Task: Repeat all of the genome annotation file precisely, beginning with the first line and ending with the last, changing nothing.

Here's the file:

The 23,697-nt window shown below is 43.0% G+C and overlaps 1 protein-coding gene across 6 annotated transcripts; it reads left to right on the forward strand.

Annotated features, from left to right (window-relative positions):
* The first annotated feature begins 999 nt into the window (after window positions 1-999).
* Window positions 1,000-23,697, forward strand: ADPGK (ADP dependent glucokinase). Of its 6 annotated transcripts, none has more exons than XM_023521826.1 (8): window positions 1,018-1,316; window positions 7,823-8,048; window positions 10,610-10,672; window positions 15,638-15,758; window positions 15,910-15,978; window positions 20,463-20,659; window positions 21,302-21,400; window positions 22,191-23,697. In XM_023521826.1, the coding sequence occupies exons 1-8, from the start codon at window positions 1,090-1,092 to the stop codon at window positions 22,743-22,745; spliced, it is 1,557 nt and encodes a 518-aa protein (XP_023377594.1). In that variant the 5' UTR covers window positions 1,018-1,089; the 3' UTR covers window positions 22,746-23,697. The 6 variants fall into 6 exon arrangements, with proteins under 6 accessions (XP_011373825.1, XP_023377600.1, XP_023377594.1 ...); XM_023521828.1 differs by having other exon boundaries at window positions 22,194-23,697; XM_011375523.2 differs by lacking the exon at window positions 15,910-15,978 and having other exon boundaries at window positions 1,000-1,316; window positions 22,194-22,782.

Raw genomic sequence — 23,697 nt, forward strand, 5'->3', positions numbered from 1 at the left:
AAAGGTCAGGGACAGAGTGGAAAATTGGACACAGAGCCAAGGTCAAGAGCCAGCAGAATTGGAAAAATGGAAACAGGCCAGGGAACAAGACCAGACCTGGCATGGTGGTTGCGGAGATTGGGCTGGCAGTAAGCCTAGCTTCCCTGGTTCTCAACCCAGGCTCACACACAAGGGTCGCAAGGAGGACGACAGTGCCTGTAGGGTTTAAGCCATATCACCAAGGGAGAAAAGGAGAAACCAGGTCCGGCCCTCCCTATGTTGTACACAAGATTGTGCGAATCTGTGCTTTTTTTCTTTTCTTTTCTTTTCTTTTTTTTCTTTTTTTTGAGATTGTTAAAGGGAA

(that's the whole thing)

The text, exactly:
The 23,697-nt window shown below is 43.0% G+C and overlaps 1 protein-coding gene across 6 annotated transcripts; it reads left to right on the forward strand.

Annotated features, from left to right (window-relative positions):
* The first annotated feature begins 999 nt into the window (after window positions 1-999).
* Window positions 1,000-23,697, forward strand: ADPGK (ADP dependent glucokinase). Of its 6 annotated transcripts, none has more exons than XM_023521826.1 (8): window positions 1,018-1,316; window positions 7,823-8,048; window positions 10,610-10,672; window positions 15,638-15,758; window positions 15,910-15,978; window positions 20,463-20,659; window positions 21,302-21,400; window positions 22,191-23,697. In XM_023521826.1, the coding sequence occupies exons 1-8, from the start codon at window positions 1,090-1,092 to the stop codon at window positions 22,743-22,745; spliced, it is 1,557 nt and encodes a 518-aa protein (XP_023377594.1). In that variant the 5' UTR covers window positions 1,018-1,089; the 3' UTR covers window positions 22,746-23,697. The 6 variants fall into 6 exon arrangements, with proteins under 6 accessions (XP_011373825.1, XP_023377600.1, XP_023377594.1 ...); XM_023521828.1 differs by having other exon boundaries at window positions 22,194-23,697; XM_011375523.2 differs by lacking the exon at window positions 15,910-15,978 and having other exon boundaries at window positions 1,000-1,316; window positions 22,194-22,782.

Raw genomic sequence — 23,697 nt, forward strand, 5'->3', positions numbered from 1 at the left:
AAAGGTCAGGGACAGAGTGGAAAATTGGACACAGAGCCAAGGTCAAGAGCCAGCAGAATTGGAAAAATGGAAACAGGCCAGGGAACAAGACCAGACCTGGCATGGTGGTTGCGGAGATTGGGCTGGCAGTAAGCCTAGCTTCCCTGGTTCTCAACCCAGGCTCACACACAAGGGTCGCAAGGAGGACGACAGTGCCTGTAGGGTTTAAGCCATATCACCAAGGGAGAAAAGGAGAAACCAGGTCCGGCCCTCCCTATGTTGTACACAAGATTGTGCGAATCTGTGCTTTTTTTCTTTTCTTTTCTTTTCTTTTTTTTCTTTTTTTTGAGATTGTTAAAGGGAA